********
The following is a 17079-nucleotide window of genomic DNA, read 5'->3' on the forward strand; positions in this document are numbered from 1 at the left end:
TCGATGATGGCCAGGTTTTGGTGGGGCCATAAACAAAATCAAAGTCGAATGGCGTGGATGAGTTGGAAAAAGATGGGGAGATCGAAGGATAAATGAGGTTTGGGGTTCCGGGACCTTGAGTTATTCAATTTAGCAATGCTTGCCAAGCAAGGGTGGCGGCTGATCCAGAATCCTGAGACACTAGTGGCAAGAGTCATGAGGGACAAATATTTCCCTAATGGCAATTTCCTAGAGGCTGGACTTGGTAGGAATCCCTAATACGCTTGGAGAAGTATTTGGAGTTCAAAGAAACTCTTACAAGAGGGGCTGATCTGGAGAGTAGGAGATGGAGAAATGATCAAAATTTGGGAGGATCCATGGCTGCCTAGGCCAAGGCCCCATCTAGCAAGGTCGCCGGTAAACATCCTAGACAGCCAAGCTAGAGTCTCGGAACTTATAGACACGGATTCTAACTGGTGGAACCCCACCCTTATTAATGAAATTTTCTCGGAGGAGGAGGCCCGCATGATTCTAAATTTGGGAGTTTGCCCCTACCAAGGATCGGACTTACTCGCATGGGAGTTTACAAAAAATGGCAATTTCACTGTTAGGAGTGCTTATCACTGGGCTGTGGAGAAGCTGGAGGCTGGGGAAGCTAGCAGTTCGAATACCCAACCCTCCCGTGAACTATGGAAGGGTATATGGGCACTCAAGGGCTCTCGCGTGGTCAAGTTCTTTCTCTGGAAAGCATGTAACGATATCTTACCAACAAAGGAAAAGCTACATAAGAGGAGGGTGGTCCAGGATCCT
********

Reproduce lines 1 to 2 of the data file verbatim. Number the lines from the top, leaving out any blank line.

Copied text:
The following is a 17079-nucleotide window of genomic DNA, read 5'->3' on the forward strand; positions in this document are numbered from 1 at the left end:
TCGATGATGGCCAGGTTTTGGTGGGGCCATAAACAAAATCAAAGTCGAATGGCGTGGATGAGTTGGAAAAAGATGGGGAGATCGAAGGATAAATGAGGTTTGGGGTTCCGGGACCTTGAGTTATTCAATTTAGCAATGCTTGCCAAGCAAGGGTGGCGGCTGATCCAGAATCCTGAGACACTAGTGGCAAGAGTCATGAGGGACAAATATTTCCCTAATGGCAATTTCCTAGAGGCTGGACTTGGTAGGAATCCCTAATACGCTTGGAGAAGTATTTGGAGTTCAAAGAAACTCTTACAAGAGGGGCTGATCTGGAGAGTAGGAGATGGAGAAATGATCAAAATTTGGGAGGATCCATGGCTGCCTAGGCCAAGGCCCCATCTAGCAAGGTCGCCGGTAAACATCCTAGACAGCCAAGCTAGAGTCTCGGAACTTATAGACACGGATTCTAACTGGTGGAACCCCACCCTTATTAATGAAATTTTCTCGGAGGAGGAGGCCCGCATGATTCTAAATTTGGGAGTTTGCCCCTACCAAGGATCGGACTTACTCGCATGGGAGTTTACAAAAAATGGCAATTTCACTGTTAGGAGTGCTTATCACTGGGCTGTGGAGAAGCTGGAGGCTGGGGAAGCTAGCAGTTCGAATACCCAACCCTCCCGTGAACTATGGAAGGGTATATGGGCACTCAAGGGCTCTCGCGTGGTCAAGTTCTTTCTCTGGAAAGCATGTAACGATATCTTACCAACAAAGGAAAAGCTACATAAGAGGAGGGTGGTCCAGGATCCT